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813 Aktuelle Fachpublikationen von Proceedings of the National Academy of Sciences

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Elucidating severe urban haze formation in China [Environmental Sciences]

09.12.2014 | Song Guo; Min Hu; Misti L. Zamora; Jianfei Peng; Dongjie Shang; Jing Zheng; Zhuofei Du; Zhijun Wu; Min Shao; Limin Z ..., Proceedings of the National Academy of Sciences current issue, 2014

As the world’s second largest economy, China has experienced severe haze pollution, with fine particulate matter (PM) recently reaching unprecedentedly high levels across many cities, and an understanding of the PM formation mechanism is critical in the development of efficient mediation policies ...

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Modulation of DNA loop lifetimes by the free energy of loop formation [Biophysics and Computational Biology]

09.12.2014 | Yi-Ju Chen; Stephanie Johnson; Peter Mulligan; Andrew J. Spakowitz; Rob Phillips, Proceedings of the National Academy of Sciences current issue, 2014

Storage and retrieval of the genetic information in cells is a dynamic process that requires the DNA to undergo dramatic structural rearrangements. DNA looping is a prominent example of such a structural rearrangement that is essential for transcriptional regulation in both prokaryotes and ...

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Direct observation of prefreezing at the interface melt-solid in polymer crystallization [Applied Physical Sciences]

09.12.2014 | Ann-Kristin Löhmann; Thomas Henze; Thomas Thurn-Albrecht, Proceedings of the National Academy of Sciences current issue, 2014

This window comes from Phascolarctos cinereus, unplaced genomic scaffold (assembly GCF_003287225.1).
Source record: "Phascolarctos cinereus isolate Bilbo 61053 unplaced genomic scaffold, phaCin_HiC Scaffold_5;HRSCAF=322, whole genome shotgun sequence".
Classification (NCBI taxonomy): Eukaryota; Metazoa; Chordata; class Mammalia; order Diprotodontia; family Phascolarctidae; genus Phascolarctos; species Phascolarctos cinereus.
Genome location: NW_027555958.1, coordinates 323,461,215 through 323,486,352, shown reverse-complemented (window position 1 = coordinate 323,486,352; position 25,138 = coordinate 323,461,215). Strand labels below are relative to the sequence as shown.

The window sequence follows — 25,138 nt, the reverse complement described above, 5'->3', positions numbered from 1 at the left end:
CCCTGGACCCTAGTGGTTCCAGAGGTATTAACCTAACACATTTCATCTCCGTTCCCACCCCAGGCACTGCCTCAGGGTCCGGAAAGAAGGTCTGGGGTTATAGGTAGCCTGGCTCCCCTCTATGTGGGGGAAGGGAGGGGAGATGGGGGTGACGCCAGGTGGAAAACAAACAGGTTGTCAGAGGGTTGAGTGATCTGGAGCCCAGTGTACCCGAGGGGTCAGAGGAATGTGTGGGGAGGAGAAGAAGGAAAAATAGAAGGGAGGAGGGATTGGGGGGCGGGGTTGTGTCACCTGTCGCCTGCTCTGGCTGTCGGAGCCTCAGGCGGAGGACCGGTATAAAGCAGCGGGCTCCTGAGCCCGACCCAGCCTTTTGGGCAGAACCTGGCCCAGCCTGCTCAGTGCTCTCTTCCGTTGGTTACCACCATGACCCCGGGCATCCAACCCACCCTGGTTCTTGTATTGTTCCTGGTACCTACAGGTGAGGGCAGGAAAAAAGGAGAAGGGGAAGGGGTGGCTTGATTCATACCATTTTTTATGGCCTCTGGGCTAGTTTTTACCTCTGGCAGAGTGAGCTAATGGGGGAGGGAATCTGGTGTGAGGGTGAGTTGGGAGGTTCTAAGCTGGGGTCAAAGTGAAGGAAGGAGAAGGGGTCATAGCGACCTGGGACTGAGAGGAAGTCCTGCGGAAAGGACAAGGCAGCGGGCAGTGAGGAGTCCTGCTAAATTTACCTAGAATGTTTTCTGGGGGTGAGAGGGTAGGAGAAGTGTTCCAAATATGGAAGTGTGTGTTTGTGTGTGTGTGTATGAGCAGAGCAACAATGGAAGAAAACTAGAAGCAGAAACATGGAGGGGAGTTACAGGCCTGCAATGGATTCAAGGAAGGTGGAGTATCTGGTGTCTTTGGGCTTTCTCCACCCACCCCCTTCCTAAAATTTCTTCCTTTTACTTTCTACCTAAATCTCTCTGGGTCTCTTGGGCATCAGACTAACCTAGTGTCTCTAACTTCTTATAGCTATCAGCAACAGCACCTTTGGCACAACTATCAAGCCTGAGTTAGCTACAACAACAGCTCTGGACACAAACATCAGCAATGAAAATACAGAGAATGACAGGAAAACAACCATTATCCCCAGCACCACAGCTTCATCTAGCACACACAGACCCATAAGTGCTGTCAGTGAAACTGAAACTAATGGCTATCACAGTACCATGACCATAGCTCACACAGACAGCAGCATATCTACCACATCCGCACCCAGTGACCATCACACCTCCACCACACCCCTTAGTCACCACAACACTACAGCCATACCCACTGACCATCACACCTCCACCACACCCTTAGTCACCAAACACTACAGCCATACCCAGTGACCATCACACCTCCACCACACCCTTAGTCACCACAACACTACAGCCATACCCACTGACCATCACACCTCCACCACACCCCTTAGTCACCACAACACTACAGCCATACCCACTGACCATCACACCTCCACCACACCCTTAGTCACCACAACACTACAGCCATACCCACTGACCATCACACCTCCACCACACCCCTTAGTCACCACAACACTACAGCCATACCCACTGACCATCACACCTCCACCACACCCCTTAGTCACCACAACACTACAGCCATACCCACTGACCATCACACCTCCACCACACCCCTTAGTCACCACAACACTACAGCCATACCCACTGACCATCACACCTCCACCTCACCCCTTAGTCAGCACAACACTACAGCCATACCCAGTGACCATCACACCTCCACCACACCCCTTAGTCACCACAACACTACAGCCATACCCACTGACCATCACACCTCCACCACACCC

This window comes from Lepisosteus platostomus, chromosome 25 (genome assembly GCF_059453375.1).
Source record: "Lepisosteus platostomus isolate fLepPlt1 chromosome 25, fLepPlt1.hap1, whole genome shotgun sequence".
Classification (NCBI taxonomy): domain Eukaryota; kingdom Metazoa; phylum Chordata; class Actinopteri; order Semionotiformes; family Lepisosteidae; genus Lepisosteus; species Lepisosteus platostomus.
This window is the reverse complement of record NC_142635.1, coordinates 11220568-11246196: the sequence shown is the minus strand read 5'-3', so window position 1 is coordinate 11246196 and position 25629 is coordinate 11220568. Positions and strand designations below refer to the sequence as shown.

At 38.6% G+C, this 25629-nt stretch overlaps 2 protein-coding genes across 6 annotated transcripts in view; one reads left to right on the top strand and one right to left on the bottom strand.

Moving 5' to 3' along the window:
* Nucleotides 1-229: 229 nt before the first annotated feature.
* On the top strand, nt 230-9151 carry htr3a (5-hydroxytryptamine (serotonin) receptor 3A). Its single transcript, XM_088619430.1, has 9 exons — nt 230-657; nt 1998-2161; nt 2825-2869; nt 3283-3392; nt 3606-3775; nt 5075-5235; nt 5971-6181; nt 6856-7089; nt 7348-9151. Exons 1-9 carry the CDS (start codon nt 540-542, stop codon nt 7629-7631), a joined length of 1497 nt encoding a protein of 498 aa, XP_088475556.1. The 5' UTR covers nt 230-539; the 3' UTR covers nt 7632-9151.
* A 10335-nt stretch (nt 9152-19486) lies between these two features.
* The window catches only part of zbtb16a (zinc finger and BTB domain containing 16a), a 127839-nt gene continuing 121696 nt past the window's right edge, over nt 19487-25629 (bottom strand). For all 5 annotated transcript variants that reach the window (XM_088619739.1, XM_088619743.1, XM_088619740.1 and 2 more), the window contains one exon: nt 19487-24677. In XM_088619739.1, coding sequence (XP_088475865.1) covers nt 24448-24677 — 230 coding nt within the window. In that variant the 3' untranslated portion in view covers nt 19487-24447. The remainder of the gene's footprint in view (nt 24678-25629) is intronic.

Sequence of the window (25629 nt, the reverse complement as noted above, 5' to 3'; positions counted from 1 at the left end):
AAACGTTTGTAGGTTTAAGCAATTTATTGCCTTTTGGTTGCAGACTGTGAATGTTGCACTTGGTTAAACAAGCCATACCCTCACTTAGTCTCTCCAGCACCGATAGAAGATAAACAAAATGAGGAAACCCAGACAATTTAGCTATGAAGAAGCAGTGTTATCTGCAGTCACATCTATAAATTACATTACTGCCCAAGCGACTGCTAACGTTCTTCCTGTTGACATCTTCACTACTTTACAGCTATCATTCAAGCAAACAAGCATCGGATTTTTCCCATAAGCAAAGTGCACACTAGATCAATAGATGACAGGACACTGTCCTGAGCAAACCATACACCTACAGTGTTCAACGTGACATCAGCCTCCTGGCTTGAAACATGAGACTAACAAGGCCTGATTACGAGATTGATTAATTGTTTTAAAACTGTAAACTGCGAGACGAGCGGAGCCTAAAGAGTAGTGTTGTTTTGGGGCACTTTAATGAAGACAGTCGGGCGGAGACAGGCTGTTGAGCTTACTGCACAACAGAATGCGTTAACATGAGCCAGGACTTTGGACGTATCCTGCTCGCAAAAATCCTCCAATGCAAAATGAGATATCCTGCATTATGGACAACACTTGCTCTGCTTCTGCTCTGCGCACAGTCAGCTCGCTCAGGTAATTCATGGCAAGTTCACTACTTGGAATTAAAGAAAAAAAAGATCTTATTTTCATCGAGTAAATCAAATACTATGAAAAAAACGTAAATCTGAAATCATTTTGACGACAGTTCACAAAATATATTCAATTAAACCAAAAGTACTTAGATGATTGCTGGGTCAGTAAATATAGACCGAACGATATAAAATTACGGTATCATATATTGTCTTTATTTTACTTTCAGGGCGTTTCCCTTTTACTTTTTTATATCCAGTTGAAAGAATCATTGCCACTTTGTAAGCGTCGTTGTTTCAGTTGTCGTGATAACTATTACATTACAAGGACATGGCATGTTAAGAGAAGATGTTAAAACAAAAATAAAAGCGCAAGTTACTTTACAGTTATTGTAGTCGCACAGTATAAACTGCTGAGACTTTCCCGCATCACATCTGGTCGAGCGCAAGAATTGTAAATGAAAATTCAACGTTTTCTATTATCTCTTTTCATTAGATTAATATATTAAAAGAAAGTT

Crystallization is almost always initiated at an interface to a solid. This observation is classically explained by the assumption of a reduced barrier for crystal nucleation at the interface. However, an interface can also induce crystallization by prefreezing (i.e., the formation of a ...

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Inhibition of tumor cell proliferation and motility by fibroblasts is both contact and soluble factor dependent [Cell Biology]

02.12.2014 | Twana Alkasalias; Emilie Flaberg; Vladimir Kashuba; Andrey Alexeyenko; Tatiana Pavlova; Andrii Savchenko; Laszlo Sze ..., Proceedings of the National Academy of Sciences current issue, 2014

Normal human and murine fibroblasts can inhibit proliferation of tumor cells when cocultured in vitro. The inhibitory capacity varies depending on the donor and the site of origin of the fibroblast. We showed previously that effective inhibition requires formation of a morphologically intact ...

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Fibroblasts probe substrate rigidity with filopodia extensions before occupying an area [Biophysics and Computational Biology]

02.12.2014 | Stephanie Wong; Wei-Hui Guo; Yu-Li Wang, Proceedings of the National Academy of Sciences current issue, 2014

Rigidity sensing and durotaxis are thought to be important elements in wound healing, tissue formation, and cancer treatment. It has been challenging, however, to study the underlying mechanism due to difficulties in capturing cells during the transient response to a rigidity interface. We have ...